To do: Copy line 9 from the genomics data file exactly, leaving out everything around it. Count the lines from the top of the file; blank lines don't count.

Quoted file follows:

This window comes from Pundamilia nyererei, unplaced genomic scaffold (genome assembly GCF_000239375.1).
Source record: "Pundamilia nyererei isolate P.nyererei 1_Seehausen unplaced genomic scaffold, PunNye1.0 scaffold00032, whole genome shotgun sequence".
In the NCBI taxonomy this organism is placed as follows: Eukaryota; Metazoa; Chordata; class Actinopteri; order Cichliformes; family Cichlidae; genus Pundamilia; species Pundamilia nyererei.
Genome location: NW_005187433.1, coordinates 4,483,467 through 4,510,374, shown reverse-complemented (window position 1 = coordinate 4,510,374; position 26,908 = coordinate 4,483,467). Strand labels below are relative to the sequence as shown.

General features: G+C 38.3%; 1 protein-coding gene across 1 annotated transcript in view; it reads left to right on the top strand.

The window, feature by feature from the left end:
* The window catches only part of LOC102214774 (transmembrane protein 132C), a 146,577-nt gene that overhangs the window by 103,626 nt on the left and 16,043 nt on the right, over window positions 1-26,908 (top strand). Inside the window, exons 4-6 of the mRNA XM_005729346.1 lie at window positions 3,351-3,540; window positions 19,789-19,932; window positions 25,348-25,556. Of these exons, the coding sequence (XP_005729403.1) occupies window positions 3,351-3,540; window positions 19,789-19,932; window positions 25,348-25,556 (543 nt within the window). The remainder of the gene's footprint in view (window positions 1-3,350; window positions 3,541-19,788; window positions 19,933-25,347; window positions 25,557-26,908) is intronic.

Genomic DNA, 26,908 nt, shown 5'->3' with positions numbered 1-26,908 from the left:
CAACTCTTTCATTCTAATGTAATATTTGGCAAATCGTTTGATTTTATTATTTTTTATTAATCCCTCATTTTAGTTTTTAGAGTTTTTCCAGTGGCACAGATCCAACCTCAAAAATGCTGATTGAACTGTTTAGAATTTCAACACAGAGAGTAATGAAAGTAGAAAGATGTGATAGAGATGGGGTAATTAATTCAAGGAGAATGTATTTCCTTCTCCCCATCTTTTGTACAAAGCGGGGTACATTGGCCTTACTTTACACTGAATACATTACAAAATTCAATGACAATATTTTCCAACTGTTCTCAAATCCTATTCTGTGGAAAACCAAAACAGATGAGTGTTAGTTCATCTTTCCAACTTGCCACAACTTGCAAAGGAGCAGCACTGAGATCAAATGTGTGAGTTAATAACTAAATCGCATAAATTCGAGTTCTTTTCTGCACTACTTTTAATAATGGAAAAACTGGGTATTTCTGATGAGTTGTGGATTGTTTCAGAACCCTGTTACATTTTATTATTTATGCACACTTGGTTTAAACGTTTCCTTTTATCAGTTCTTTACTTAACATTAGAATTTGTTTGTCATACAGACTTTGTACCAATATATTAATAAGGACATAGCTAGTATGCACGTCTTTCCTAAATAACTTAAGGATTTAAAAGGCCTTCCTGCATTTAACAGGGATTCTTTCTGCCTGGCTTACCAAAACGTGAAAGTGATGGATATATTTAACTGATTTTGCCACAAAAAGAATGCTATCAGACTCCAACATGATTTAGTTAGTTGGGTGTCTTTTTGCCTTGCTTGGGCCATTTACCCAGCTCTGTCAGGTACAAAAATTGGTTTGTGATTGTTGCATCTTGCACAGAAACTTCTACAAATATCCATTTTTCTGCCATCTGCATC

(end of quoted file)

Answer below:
CAACTCTTTCATTCTAATGTAATATTTGGCAAATCGTTTGATTTTATTATTTTTTATTAATCCCTCATTTTAGTTTTTAGAGTTTTTCCAGTGGCACAGATCCAACCTCAAAAATGCTGATTGAACTGTTTAGAATTTCAACACAGAGAGTAATGAAAGTAGAAAGATGTGATAGAGATGGGGTAATTAATTCAAGGAGAATGTATTTCCTTCTCCCCATCTTTTGTACAAAGCGGGGTACATTGGCCTTACTTTACACTGAATACATTACAAAATTCAATGACAATATTTTCCAACTGTTCTCAAATCCTATTCTGTGGAAAACCAAAACAGATGAGTGTTAGTTCATCTTTCCAACTTGCCACAACTTGCAAAGGAGCAGCACTGAGATCAAATGTGTGAGTTAATAACTAAATCGCATAAATTCGAGTTCTTTTCTGCACTACTTTTAATAATGGAAAAACTGGGTATTTCTGATGAGTTGTGGATTGTTTCAGAACCCTGTTACATTTTATTATTTATGCACACTTGGTTTAAACGTTTCCTTTTATCAGTTCTTTACTTAACATTAGAATTTGTTTGTCATACAGACTTTGTACCAATATATTAATAAGGACATAGCTAGTATGCACGTCTTTCCTAAATAACTTAAGGATTTAAAAGGCCTTCCTGCATTTAACAGGGATTCTTTCTGCCTGGCTTACCAAAACGTGAAAGTGATGGATATATTTAACTGATTTTGCCACAAAAAGAATGCTATCAGACTCCAACATGATTTAGTTAGTTGGGTGTCTTTTTGCCTTGCTTGGGCCATTTACCCAGCTCTGTCAGGTACAAAAATTGGTTTGTGATTGTTGCATCTTGCACAGAAACTTCTACAAATATCCATTTTTCTGCCATCTGCATC